We often struggle with laptop backpacks. Sure, they're the most comfortable way to carry the weight of your laptop and accessories, but most computer backpacks tend to be so bulky you end up feeling like a turtle, or--worse--a pack mule. Not so with the MetroLite Backpack from Brenthaven ($89), which adds just 4 inches to your profile while still providing plenty of room for your laptop, accessories, and a few other items. True, it lacks some niceties, such as external pockets for a water bottle and a cell phone, and its slender design means some might have to pare down their bag's contents. But the MetroLite Backpack's highly organized interior and slender profile make it a great choice for anyone who wants to lighten their load but still carry a laptop--especially commuters who regularly carry their laptops on a train or bus.
The MetroLite Backpack is made of sturdy titanium ballistic nylon and is available in your choice of black, gray, or red. The bag's front panel incorporates two single-zippered pockets for frequently accessed items. The smaller pocket (8.5 inches tall and 5.5 inches wide) easily accommodates a smartphone and a wallet; the larger pocket (11.3 inches tall and 9 inches wide) has enough room for a paperback, spiral notebook, or even a Netbook. At the bottom of the bag, a long rectangular pocket (4 inches tall and 11.3 inches wide) is the perfect place to stash your power cord so it's out of the way.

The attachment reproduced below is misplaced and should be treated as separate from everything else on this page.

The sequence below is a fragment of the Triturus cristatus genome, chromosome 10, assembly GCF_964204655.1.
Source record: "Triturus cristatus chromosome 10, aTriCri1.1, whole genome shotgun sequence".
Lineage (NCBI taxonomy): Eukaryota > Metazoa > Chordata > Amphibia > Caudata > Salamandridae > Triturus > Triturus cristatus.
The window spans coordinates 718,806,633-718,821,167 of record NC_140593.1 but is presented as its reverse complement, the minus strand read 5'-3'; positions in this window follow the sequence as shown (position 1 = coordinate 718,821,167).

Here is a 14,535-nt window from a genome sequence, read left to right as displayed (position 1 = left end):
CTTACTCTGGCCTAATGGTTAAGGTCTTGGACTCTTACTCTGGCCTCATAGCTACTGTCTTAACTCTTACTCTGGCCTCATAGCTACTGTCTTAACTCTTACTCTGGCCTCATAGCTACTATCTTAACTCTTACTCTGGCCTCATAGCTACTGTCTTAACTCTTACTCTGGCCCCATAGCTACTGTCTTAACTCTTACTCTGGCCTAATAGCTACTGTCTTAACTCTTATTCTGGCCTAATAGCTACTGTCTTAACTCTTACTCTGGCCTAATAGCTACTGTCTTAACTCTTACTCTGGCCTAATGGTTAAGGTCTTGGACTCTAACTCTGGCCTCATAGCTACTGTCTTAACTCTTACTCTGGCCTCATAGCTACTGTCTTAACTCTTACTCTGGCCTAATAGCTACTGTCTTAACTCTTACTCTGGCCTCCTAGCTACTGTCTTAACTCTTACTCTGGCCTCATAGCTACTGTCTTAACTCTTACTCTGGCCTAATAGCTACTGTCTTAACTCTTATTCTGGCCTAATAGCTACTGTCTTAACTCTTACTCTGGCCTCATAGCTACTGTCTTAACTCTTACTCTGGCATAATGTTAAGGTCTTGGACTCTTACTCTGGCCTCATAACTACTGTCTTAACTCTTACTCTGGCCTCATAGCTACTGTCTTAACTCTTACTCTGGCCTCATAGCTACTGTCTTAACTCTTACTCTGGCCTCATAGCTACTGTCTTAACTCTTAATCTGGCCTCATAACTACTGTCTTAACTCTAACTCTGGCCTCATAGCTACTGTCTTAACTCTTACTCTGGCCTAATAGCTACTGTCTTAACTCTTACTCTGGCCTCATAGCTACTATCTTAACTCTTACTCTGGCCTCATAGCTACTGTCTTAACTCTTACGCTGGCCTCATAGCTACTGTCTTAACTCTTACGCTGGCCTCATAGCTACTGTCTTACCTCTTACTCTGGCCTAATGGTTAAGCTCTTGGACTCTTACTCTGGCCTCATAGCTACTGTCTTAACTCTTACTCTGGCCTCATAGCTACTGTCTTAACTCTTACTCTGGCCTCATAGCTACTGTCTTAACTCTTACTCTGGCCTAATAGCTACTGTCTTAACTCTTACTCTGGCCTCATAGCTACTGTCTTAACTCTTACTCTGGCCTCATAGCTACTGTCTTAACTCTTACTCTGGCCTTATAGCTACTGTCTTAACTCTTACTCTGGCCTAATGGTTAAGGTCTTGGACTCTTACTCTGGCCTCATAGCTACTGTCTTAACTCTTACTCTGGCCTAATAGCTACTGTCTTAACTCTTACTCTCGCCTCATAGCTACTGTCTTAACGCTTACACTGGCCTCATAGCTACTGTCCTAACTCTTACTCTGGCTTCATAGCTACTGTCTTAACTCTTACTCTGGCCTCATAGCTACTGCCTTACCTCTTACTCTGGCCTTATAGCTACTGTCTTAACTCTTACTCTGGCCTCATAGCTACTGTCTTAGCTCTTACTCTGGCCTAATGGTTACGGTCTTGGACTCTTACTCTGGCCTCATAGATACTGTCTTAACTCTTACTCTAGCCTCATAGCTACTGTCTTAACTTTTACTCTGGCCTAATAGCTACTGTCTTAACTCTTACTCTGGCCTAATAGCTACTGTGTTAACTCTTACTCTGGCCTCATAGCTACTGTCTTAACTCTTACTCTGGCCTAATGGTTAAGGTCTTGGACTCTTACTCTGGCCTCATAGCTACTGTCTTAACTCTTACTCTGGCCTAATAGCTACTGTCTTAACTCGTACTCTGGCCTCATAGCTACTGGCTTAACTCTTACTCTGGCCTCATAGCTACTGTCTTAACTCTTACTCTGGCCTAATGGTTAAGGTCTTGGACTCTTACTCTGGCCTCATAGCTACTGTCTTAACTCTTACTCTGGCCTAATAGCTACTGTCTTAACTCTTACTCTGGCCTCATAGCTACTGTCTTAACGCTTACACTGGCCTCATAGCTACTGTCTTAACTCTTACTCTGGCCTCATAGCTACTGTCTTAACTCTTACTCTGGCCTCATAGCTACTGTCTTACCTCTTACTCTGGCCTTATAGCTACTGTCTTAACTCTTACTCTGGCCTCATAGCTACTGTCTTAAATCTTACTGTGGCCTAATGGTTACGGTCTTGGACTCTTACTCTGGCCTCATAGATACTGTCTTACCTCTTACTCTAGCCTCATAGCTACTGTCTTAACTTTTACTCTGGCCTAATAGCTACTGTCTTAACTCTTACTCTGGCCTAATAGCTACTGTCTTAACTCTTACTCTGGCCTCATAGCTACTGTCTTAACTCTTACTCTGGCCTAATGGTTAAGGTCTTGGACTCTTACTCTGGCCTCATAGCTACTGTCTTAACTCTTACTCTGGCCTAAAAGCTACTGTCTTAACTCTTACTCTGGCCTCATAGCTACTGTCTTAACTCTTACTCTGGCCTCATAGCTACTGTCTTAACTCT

A double zipper opens the front flap of the bag to reveal an organizer compartment with a mesh business card/ID holder and multiple gadget pockets in various sizes, two of which include a Velcro strap to secure the contents. There's an attached fob to keep your keys in place and, on the inside of the front flap, a zippered mesh pocket to corral all the tiny items that tend to float to the bottom of the bag. We found this section easily accommodated all the little things we carry on a typical commute, including an MP3 player, cell phone, and thumb drives. And we liked our review unit's bright-red lining, which made it easy to find objects inside of the bag. About the only thing we missed in this area was any dedicated pen loops, though there were plenty of other options for storing pens in the pockets.
The bag's main compartment is accessed via a double zipper that opens a little more than halfway down the bag. This compartment is fairly minimal: there are just two open pockets--to accommodate a travel mouse, portable hard drive, or other accessories--and the padded laptop sleeve, which includes a Velcro strap over the top to hold the laptop in place. We had no trouble fitting the 15.4-inch Gateway M-7818u and even a 16.4-inch Sony Vaio FW270J/W in the sleeve. (Though we didn't have a 17-inch MacBook Pro on hand to try, it should just fit.) Once the laptop is loaded, there's still some room for a spiral notebook and a few magazines.